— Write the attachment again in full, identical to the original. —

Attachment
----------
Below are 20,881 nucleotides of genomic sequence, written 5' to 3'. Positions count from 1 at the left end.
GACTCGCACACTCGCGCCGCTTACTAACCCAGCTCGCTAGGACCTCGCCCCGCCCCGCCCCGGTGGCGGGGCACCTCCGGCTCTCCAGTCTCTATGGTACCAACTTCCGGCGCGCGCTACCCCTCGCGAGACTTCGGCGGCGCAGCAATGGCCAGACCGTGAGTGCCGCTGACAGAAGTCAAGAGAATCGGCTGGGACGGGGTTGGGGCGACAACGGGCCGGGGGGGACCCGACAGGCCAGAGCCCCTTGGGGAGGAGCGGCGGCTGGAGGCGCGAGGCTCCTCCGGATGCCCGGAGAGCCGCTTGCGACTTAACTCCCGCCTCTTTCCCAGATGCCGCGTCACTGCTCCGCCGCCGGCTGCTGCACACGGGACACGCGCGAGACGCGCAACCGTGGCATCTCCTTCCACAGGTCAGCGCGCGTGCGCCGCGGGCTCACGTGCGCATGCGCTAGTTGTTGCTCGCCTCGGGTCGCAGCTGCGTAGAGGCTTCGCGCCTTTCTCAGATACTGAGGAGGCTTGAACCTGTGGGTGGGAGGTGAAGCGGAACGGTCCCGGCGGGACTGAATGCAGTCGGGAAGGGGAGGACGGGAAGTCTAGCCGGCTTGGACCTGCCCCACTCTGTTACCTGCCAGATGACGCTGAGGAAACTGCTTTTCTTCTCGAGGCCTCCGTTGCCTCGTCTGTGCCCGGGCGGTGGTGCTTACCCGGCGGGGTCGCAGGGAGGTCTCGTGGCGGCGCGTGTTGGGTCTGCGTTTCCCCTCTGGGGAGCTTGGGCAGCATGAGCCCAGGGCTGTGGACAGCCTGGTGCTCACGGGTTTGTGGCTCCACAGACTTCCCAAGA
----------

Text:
Below are 20,881 nucleotides of genomic sequence, written 5' to 3'. Positions count from 1 at the left end.
GACTCGCACACTCGCGCCGCTTACTAACCCAGCTCGCTAGGACCTCGCCCCGCCCCGCCCCGGTGGCGGGGCACCTCCGGCTCTCCAGTCTCTATGGTACCAACTTCCGGCGCGCGCTACCCCTCGCGAGACTTCGGCGGCGCAGCAATGGCCAGACCGTGAGTGCCGCTGACAGAAGTCAAGAGAATCGGCTGGGACGGGGTTGGGGCGACAACGGGCCGGGGGGGACCCGACAGGCCAGAGCCCCTTGGGGAGGAGCGGCGGCTGGAGGCGCGAGGCTCCTCCGGATGCCCGGAGAGCCGCTTGCGACTTAACTCCCGCCTCTTTCCCAGATGCCGCGTCACTGCTCCGCCGCCGGCTGCTGCACACGGGACACGCGCGAGACGCGCAACCGTGGCATCTCCTTCCACAGGTCAGCGCGCGTGCGCCGCGGGCTCACGTGCGCATGCGCTAGTTGTTGCTCGCCTCGGGTCGCAGCTGCGTAGAGGCTTCGCGCCTTTCTCAGATACTGAGGAGGCTTGAACCTGTGGGTGGGAGGTGAAGCGGAACGGTCCCGGCGGGACTGAATGCAGTCGGGAAGGGGAGGACGGGAAGTCTAGCCGGCTTGGACCTGCCCCACTCTGTTACCTGCCAGATGACGCTGAGGAAACTGCTTTTCTTCTCGAGGCCTCCGTTGCCTCGTCTGTGCCCGGGCGGTGGTGCTTACCCGGCGGGGTCGCAGGGAGGTCTCGTGGCGGCGCGTGTTGGGTCTGCGTTTCCCCTCTGGGGAGCTTGGGCAGCATGAGCCCAGGGCTGTGGACAGCCTGGTGCTCACGGGTTTGTGGCTCCACAGACTTCCCAAGA